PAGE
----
25. admin,
    Could you please explain what radio frequencies use waves that are one millimeter to 30 centimeters.
    Microwave radio was invented by the US military during world war II.
    It is a very high powered and high frequency radio used for radar and communications.
    Many land based telephone systems use microwave repeaters for transmitting voice and data over long stretches where there are no land lines, these are like trunk lines that carry trunked signals. I’m sure that you have seen those giant microwave feedhorns in rural areas and at mobile phone towers and other communication sites.
    Microwave is line of site very high powered communications, and it is not used by the general public. There are also passive microwave repeaters on mountain tops that repeat the high powered signals. If a person put their face in a microwave feedhorn, they would get severely damaged or die.
    To me , it seems like these low powered ZigBee and WI-FI radio systems are high frequency radio, but nothing at all to what most engineers call microwave.
    But it sounds scary, and that is the desired effect.

  26. The World Book Dictionary (1987) definition of microwave: n. a high -frequency electromagnetic wave, usually having a wave length from one millimeter to thirty centimeters: The biological effects of microwaves include structural or functional changes to the…central nervous system, all due to the heating caused by microwave absorption (New Scientist).

  27. You are correct, the SmartMeters do have 2 transmitters, but the ZigBee 2415 MHz transmitters are not being used now. Those ZigBee radio transmitters are to send one way pulses to the planned “smart” thermostats supposedly to be available for customers to volunteer for in the future. Customers can now purchase their own smart thermostats, but the program has not been started in PG&E territory.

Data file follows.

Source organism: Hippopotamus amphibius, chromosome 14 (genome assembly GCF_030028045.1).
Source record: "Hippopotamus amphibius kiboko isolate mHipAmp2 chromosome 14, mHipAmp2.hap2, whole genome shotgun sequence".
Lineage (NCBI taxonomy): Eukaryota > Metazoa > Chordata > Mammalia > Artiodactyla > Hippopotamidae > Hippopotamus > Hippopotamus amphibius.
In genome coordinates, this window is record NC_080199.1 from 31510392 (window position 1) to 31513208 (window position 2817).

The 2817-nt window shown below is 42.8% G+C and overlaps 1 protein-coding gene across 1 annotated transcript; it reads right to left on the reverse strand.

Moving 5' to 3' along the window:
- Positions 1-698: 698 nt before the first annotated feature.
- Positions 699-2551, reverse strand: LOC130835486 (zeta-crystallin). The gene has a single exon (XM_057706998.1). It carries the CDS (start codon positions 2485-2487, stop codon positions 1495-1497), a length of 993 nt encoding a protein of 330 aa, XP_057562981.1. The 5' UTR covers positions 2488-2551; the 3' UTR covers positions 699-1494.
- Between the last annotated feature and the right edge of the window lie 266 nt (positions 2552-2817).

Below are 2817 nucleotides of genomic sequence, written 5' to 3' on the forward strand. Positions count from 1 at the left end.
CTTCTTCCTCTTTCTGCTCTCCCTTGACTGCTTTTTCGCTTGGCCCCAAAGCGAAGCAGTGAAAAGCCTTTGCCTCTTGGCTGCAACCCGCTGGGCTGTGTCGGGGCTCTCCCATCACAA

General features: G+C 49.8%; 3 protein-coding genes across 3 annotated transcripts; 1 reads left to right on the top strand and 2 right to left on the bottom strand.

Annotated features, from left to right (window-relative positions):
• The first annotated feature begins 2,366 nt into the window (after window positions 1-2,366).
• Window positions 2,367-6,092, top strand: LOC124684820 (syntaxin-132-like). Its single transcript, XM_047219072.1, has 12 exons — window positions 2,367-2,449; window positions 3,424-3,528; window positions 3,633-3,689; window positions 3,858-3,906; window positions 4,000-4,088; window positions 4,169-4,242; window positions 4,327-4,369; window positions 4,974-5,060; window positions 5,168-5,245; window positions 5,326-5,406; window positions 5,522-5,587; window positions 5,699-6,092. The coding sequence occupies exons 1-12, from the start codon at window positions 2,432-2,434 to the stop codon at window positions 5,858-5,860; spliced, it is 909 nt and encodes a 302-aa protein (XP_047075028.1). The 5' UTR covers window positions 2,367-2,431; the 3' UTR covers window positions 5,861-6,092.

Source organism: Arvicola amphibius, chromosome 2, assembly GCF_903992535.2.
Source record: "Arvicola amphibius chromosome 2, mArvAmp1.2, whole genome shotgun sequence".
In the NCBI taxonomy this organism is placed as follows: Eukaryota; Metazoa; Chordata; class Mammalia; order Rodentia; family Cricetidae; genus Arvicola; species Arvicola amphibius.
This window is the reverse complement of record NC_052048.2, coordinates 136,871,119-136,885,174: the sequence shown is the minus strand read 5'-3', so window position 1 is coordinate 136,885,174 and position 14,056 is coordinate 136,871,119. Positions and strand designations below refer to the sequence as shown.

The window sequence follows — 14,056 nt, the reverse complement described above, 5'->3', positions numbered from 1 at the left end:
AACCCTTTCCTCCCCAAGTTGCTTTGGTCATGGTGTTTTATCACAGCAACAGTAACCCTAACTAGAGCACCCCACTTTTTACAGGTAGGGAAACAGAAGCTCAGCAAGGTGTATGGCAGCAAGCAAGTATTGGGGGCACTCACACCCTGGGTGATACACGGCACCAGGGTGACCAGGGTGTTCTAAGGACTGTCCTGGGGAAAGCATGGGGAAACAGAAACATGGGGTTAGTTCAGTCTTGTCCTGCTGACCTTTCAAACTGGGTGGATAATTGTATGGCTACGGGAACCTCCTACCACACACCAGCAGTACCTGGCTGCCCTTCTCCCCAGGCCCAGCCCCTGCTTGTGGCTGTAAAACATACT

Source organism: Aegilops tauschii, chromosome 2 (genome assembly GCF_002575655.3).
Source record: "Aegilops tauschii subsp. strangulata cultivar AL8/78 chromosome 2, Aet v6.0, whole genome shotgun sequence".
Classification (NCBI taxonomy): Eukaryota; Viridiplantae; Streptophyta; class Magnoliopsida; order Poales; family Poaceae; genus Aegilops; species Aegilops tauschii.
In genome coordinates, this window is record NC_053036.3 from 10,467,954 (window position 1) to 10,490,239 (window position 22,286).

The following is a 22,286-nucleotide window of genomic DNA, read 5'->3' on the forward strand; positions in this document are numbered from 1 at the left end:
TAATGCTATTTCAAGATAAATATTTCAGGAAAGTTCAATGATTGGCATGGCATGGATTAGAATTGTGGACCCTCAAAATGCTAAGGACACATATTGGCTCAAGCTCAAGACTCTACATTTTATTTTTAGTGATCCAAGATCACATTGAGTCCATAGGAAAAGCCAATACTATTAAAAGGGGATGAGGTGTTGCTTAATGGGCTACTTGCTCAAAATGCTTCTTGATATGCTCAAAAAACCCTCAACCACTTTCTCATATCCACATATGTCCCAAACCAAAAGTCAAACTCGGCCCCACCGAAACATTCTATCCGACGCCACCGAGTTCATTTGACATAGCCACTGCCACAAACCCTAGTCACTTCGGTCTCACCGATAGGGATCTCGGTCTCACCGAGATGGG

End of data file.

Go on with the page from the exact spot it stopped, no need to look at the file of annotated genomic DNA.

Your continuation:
Every electrical and broadcast engineer that I have talked to says the the term microwave is arbitrary, but anything under 1000MHz is never considered microwave in the professional world.
    These ZigBee transmitters could be considered microwave, but they are extremely low powered, only around 20 mw, and they would only be transmitting (if and when the smart thermostat program ever gets started) on certain hot days during certain hours in certain areas to send a pulse every half an hour or so to send a signal to the smart thermostat to cycle the compressor motor on and off. Nothing else will ever be controlled, no fans, heat, lights or any other device in the building. It is the customer purchased building automation and energy management systems that have been available for decades that control devices, lighting and heating systems.
    These ZigBee transmitters are not being used now, so it is quite accurate to say that the SmartMeters are not transmitting microwave now, and if and when they do in the future, it will only be on a select group of customers who volunteer for the smart thermostat program. Most residential customers in the S.F. bay area and on the coast do not have air conditioners, and commercial customers have been controlling their HVAC systems for decades with their own energy management systems, so they will not be using the utility and are exempt from such external controls.
    Personally, I seriously doubt that many people will sign up for the program, the smart thermostat program is just another greenwash program being marketed by the utilities so they can get federal tax money to say that they are “enabling” customers to save energy.

  28. Smart meters have two antennas, 900 MHz and 2.4 GHz. Gas smart meters at 450 MHz. According to this radio engineer-
    “Although there is no formal definition of the frequency range for “microwaves”, some text books will define all frequencies above 300 MHz as microwaves.” I have asked another RF engineer about using the term microwave and they found it acceptable for 900 MHz. I feel certain they will not dismiss the letter based on the useage of the term “microwave”.

    Here’s another definition of microwave from wikipedia: “Microwaves are radio waves with wavelengths ranging from as long as one meter to as short as one millimeter, or equivalently, with frequencies between 300 MHz (0.3 GHz) and 300 GHz.”

  29. The only problem is, SmartMeters do not transmit on microwave frequencies, they transmit in the 900 Megahertz band on UHF (Ultra High Frequency) .
    The Utility Corporations all know this, so if one sends such a letter, it will be chucked into the circular file (trash can), just so you know !